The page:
'Parents opposed to pot' group publishes 10 reasons not to date a stoner -- and it's absurd
Hippy smoking a marijuana joint gets stoned (Shutterstock)

Parents Opposed to Pot (POPPOT)—mission: “bursting the bubble of marijuana hype”—just put out a list of “10 Reasons Not to Date a Stoner.”


This article was originally published by The Influence, a news site that covers the full spectrum of human relationships with drugs. Follow The Influence on Facebook or Twitter.

Directed at “teens and college students,” it warns them to “Consider the type of person you want to marry before getting involved with a stoner.”

It’s a problematic approach, particularly since many teens and young adults may be using marijuana to cope with depression, anxiety and trauma. By sending the message to kids that drug use is evidence of being a loser whom no one should date, it might make it more difficult for kids to speak out if they do want help with their drug use.

Plus, the list relies on some stigmatizing stereotypes and highly dubious assumptions about people who use marijuana.

Their seventh reason to avoid “stoners,” for example, is that “A majority of marijuana users are also ‘politically active and energized.'”

Politically active and energized? How terrible!

(Also, number six is, paradoxically, “Lack of energy.” Hmm.)

But it gets worse: “Activists like to cause a racket,” they say. “If he or she is an activist… good luck…their ‘allegiance to the drug’ consumes their social calendar and Facebook newsfeed.”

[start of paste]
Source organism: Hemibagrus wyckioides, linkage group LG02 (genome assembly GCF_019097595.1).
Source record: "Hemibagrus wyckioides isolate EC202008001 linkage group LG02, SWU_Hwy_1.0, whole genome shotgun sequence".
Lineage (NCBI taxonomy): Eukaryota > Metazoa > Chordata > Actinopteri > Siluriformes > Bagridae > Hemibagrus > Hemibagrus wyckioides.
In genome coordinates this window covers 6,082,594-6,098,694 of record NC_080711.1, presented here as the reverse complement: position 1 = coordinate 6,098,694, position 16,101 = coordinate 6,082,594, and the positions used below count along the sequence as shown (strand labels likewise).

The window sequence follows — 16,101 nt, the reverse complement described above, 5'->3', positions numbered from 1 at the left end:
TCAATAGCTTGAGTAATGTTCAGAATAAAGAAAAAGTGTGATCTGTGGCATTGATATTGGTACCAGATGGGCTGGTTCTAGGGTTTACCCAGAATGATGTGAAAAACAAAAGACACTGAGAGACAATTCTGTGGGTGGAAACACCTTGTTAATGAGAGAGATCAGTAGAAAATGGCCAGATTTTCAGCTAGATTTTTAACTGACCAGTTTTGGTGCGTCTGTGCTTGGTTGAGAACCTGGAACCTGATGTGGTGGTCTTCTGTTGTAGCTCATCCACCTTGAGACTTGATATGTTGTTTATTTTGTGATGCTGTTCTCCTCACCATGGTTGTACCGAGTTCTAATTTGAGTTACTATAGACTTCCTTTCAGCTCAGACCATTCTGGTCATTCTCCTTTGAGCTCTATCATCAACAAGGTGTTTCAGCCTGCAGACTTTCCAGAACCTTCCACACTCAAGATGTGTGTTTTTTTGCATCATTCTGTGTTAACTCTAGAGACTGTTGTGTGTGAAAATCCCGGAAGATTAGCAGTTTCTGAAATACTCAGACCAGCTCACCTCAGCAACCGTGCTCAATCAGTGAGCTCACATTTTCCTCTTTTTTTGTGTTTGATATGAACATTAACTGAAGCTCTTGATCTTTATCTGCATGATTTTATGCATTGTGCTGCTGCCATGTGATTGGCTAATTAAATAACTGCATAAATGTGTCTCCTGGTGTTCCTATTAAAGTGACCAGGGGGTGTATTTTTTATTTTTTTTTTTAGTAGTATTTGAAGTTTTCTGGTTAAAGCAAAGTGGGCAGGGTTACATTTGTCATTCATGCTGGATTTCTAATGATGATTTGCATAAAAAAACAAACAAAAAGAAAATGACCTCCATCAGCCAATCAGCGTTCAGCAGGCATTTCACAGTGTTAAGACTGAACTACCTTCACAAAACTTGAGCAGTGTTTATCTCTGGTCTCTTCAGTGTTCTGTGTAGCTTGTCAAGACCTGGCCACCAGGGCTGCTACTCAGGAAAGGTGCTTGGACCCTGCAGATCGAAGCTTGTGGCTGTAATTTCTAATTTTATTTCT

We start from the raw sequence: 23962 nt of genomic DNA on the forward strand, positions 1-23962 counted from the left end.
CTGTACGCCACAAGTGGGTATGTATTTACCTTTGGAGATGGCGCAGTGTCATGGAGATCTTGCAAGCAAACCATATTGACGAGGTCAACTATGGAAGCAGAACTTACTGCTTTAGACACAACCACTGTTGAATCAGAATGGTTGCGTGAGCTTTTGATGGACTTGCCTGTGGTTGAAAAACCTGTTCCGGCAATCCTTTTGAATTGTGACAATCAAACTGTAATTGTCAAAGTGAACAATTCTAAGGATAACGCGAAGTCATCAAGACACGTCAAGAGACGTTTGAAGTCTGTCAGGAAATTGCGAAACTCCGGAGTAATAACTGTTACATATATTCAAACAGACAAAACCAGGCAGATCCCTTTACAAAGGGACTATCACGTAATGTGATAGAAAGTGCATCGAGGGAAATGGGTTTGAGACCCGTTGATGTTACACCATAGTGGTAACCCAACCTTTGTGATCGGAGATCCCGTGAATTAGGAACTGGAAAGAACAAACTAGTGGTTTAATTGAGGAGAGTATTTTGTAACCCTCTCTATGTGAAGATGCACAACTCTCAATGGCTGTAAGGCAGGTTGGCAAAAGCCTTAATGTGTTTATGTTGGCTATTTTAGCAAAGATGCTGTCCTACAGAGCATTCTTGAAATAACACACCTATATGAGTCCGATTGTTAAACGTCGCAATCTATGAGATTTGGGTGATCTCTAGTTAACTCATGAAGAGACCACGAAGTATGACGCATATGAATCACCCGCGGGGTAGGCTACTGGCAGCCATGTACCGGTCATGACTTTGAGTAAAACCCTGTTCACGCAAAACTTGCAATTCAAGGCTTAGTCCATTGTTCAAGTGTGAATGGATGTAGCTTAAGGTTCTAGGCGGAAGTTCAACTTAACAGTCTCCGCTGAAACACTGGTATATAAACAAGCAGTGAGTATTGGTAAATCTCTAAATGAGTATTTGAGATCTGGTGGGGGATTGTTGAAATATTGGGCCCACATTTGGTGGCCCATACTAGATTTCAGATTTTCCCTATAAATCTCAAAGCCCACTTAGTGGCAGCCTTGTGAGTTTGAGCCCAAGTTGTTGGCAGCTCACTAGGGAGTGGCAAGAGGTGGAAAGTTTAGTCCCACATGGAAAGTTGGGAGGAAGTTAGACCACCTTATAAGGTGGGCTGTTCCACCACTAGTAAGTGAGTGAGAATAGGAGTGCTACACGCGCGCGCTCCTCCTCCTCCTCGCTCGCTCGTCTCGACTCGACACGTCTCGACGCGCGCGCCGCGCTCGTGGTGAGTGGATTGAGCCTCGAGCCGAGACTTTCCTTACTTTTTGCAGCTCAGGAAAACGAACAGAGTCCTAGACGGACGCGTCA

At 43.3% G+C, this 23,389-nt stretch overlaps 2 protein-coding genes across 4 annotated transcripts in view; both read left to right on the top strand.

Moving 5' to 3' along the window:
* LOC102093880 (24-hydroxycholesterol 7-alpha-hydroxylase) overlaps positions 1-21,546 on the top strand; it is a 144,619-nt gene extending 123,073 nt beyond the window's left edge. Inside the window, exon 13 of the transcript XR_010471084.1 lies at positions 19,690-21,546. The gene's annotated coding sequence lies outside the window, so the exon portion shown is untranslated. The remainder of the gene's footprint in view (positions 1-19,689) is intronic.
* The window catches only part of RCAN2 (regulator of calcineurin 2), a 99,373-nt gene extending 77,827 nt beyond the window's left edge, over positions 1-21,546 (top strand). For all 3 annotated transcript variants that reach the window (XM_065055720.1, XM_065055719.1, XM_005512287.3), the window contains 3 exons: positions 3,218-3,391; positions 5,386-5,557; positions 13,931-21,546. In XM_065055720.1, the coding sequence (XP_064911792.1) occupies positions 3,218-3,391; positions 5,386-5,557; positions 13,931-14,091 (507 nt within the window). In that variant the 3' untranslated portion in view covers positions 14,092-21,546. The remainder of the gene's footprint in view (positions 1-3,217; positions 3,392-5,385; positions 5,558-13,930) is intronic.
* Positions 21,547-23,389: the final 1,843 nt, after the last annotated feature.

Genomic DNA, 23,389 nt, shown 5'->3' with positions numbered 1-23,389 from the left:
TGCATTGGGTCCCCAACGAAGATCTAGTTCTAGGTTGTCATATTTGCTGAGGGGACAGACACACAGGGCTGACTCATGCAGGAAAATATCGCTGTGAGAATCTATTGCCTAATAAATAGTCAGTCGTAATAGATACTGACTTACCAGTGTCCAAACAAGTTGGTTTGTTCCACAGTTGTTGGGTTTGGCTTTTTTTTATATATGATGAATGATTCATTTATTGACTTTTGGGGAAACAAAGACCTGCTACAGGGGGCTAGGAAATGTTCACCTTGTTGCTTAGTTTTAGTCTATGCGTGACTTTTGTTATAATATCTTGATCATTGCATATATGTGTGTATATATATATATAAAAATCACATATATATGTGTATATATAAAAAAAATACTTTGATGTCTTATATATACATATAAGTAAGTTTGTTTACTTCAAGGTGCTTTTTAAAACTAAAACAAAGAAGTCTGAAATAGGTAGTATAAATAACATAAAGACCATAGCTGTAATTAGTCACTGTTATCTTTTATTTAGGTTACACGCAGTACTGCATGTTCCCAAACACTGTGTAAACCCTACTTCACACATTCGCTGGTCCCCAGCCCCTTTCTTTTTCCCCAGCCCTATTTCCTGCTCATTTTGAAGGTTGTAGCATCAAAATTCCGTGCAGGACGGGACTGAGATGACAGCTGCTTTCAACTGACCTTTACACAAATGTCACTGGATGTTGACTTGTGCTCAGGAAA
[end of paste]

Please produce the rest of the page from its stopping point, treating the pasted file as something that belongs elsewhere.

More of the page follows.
Number Nine on their list is even more foreboding: “Fear of the Unknown.” POPPOT writes that “Perhaps the scariest part of dating a marijuana user is the fear of what may come next. Just because you begin dating someone who’s habit seems harmless, there is no way of knowing what it could evolve into, whether it be addiction, mental illness, depression, or in some cases the exploitation of other harmful drugs.”

Marijuana has long been hailed by Just Say No-style campaigns as a “gateway drug” to harder stuff. But that has since been shown to be a myth. (What’s more, some evidence suggests that marijuana may be used as an “exit” drug by people trying to quit other substances).

But what’s more troubling about POPPOT’s Number Nine is its active stigmatization of people with mental illness and addiction. While it’s true that most parents wouldn’t likely choose for their child to date someone with addiction or mental illness, demonizing it as something to be feared contributes to a lack of progress when it comes to understanding and encouraging people to seek help.

All in all, these seem like 10 pretty good reasons to avoid dating a member of POPPOT.

This article was originally published by The Influence, a news site that covers the full spectrum of human relationships with drugs. Follow The Influence on Facebook or Twitter.